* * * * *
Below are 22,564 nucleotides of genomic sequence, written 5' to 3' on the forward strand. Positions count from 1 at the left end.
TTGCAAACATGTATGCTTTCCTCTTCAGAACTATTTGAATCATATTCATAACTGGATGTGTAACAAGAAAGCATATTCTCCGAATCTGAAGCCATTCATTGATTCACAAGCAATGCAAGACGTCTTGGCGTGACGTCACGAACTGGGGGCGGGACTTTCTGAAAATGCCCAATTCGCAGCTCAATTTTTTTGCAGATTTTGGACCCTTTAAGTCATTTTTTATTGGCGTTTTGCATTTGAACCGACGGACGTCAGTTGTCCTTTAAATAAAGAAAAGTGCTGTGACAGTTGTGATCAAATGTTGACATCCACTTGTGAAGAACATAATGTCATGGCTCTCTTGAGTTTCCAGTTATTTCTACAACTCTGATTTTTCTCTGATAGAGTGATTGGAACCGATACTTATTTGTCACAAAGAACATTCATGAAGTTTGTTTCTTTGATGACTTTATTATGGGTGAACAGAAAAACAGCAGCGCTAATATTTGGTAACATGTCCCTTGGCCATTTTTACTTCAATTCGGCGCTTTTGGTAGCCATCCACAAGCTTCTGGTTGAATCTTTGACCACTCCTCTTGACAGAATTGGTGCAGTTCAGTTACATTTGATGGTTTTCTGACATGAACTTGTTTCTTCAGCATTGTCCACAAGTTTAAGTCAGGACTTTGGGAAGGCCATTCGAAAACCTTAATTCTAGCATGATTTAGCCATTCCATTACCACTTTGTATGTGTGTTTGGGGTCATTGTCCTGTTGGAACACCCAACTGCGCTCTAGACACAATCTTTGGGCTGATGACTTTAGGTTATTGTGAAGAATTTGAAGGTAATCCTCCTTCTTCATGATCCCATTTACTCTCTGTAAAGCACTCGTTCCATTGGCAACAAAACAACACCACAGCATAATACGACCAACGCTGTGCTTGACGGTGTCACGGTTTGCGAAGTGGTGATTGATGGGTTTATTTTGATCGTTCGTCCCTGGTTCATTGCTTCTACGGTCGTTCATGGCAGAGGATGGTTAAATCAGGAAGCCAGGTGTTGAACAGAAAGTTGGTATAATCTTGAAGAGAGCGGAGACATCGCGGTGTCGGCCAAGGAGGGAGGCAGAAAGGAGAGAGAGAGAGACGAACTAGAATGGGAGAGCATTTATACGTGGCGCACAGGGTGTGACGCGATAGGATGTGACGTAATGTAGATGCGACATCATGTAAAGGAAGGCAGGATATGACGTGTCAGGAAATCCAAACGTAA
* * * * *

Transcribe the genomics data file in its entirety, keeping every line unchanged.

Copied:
Below are 22,564 nucleotides of genomic sequence, written 5' to 3' on the forward strand. Positions count from 1 at the left end.
TTGCAAACATGTATGCTTTCCTCTTCAGAACTATTTGAATCATATTCATAACTGGATGTGTAACAAGAAAGCATATTCTCCGAATCTGAAGCCATTCATTGATTCACAAGCAATGCAAGACGTCTTGGCGTGACGTCACGAACTGGGGGCGGGACTTTCTGAAAATGCCCAATTCGCAGCTCAATTTTTTTGCAGATTTTGGACCCTTTAAGTCATTTTTTATTGGCGTTTTGCATTTGAACCGACGGACGTCAGTTGTCCTTTAAATAAAGAAAAGTGCTGTGACAGTTGTGATCAAATGTTGACATCCACTTGTGAAGAACATAATGTCATGGCTCTCTTGAGTTTCCAGTTATTTCTACAACTCTGATTTTTCTCTGATAGAGTGATTGGAACCGATACTTATTTGTCACAAAGAACATTCATGAAGTTTGTTTCTTTGATGACTTTATTATGGGTGAACAGAAAAACAGCAGCGCTAATATTTGGTAACATGTCCCTTGGCCATTTTTACTTCAATTCGGCGCTTTTGGTAGCCATCCACAAGCTTCTGGTTGAATCTTTGACCACTCCTCTTGACAGAATTGGTGCAGTTCAGTTACATTTGATGGTTTTCTGACATGAACTTGTTTCTTCAGCATTGTCCACAAGTTTAAGTCAGGACTTTGGGAAGGCCATTCGAAAACCTTAATTCTAGCATGATTTAGCCATTCCATTACCACTTTGTATGTGTGTTTGGGGTCATTGTCCTGTTGGAACACCCAACTGCGCTCTAGACACAATCTTTGGGCTGATGACTTTAGGTTATTGTGAAGAATTTGAAGGTAATCCTCCTTCTTCATGATCCCATTTACTCTCTGTAAAGCACTCGTTCCATTGGCAACAAAACAACACCACAGCATAATACGACCAACGCTGTGCTTGACGGTGTCACGGTTTGCGAAGTGGTGATTGATGGGTTTATTTTGATCGTTCGTCCCTGGTTCATTGCTTCTACGGTCGTTCATGGCAGAGGATGGTTAAATCAGGAAGCCAGGTGTTGAACAGAAAGTTGGTATAATCTTGAAGAGAGCGGAGACATCGCGGTGTCGGCCAAGGAGGGAGGCAGAAAGGAGAGAGAGAGAGACGAACTAGAATGGGAGAGCATTTATACGTGGCGCACAGGGTGTGACGCGATAGGATGTGACGTAATGTAGATGCGACATCATGTAAAGGAAGGCAGGATATGACGTGTCAGGAAATCCAAACGTAA